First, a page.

Thus, in accordance with the overall teachings of the invention, the torque-producing motor current iq and flux component of current id may be determined and used to stabilize performance over the life and operation of the motor. The voltage is measured across the shunt resistor to obtain the current by way of Ohm's law. This voltage measurement is filtered and amplified before being sampled by an analog-to-digital converter. Significantly, at specific positional locations in the DC bus current the AC phase currents ia, ib, ic according to duty cycles. The two PWM positional locations are called herein Period Match and Compare Match. These specific positional locations are calculated by the Pulse Width Modulation (PWM) generation function, which drives the inverter bridge according to duty cycles. The two currents sampled at Period Match and Compare Match represent the phase currents in two of the six switches 50 which may be transistors in the inverter bridge 20. Three-phase motor position feedback may be used to calculate which of the six switching sectors the currents are sampled in or the commanded duty cycles may indicate the sector. Once this is known, all three motor phase currents are computed. A Park Transform function calculates the q-axis and d-axis rotating reference frame currents (torque current iq and flux current id) from the phase currents and motor position feedback. The computed q-axis current may then be used for output torque validation and parameter compensation. Thus, with the general concept in mind, more specific details are discussed below.

With reference to FIG. 3B, it is seen that a Permanent Magnet Synchronous Machine (PMSM) 12 is provided in the form of a three phase motor. This motor is driven by alternating (AC) phase currents ia, ib, ic, according to duty cycles which provide motion to a rotor (not shown) in the PMSM 12. Drive circuit 60 includes the inverter 20 and transforms a DC bus current 62 into the three AC phase currents, ia, ib, ic, as shown in FIG. 3B. The inverter 20 is driven by Pulse Width Modulation (PMW) according to duty cycles in order to use and transform the DC bus current. A general illustration of the relation between pulse width modulation and the resultant phase current signal is shown in FIG. 6 wherein current pulses are applied for certain time intervals which are known as the duty cycles. In this manner, the motor phase current waveform shape is generated by pulse width modulation (PWM). In this example, the fundamental PWM frequency dithers around 20 kHz (50 μs period). Therefore, in one 50 μs window, the motor phase current exponentially rises and falls as a function of the applied voltage pulse and stator inductance with the rotor. As seen in FIGS. 3A and 3B, a differential amplifier 61 measures the voltage across the shunt sensor 61 which may be a resistor, located on the inverter ground bus 62. Appropriate filtering of the shunt measurement is useful based upon the common-mode noise of the inverter (switching time, switch capacitance, parasitic capacitance, snubber circuits). Typical implementation could consist of a common-mode choke and low-pass RC filters 65. An analog-to-digital converter 64 samples the output of the differential amplifier 63.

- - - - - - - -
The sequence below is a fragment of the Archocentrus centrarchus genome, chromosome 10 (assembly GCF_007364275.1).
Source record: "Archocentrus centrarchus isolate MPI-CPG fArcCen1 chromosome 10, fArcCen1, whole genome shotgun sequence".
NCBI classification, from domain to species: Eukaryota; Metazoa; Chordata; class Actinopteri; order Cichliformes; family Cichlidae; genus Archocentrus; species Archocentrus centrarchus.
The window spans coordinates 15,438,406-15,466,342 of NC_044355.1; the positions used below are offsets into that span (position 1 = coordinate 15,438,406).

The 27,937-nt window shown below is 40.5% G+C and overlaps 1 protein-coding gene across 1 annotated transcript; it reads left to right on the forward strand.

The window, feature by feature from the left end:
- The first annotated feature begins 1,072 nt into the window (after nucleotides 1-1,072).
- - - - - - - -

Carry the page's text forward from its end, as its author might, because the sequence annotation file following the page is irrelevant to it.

The analog-to-digital converter 64 may serve as a hardware to software interface 50 as shown in FIG. 3A. A suitable computer or digital processor or digital signal processor (DSP) 40 receives input from the hardware to software interface 50. The digital processor samples the bus current and also controls the Pulse Width Modulation (PMW) by using the duty cycles and other information such as position of the rotor of voltages of the phase currents, as explained in more detail below. Thus, because the digital processor is in control of the system, it can sample the bus current at appropriate times and determine the phase currents from the bus current, as explained in more detail below.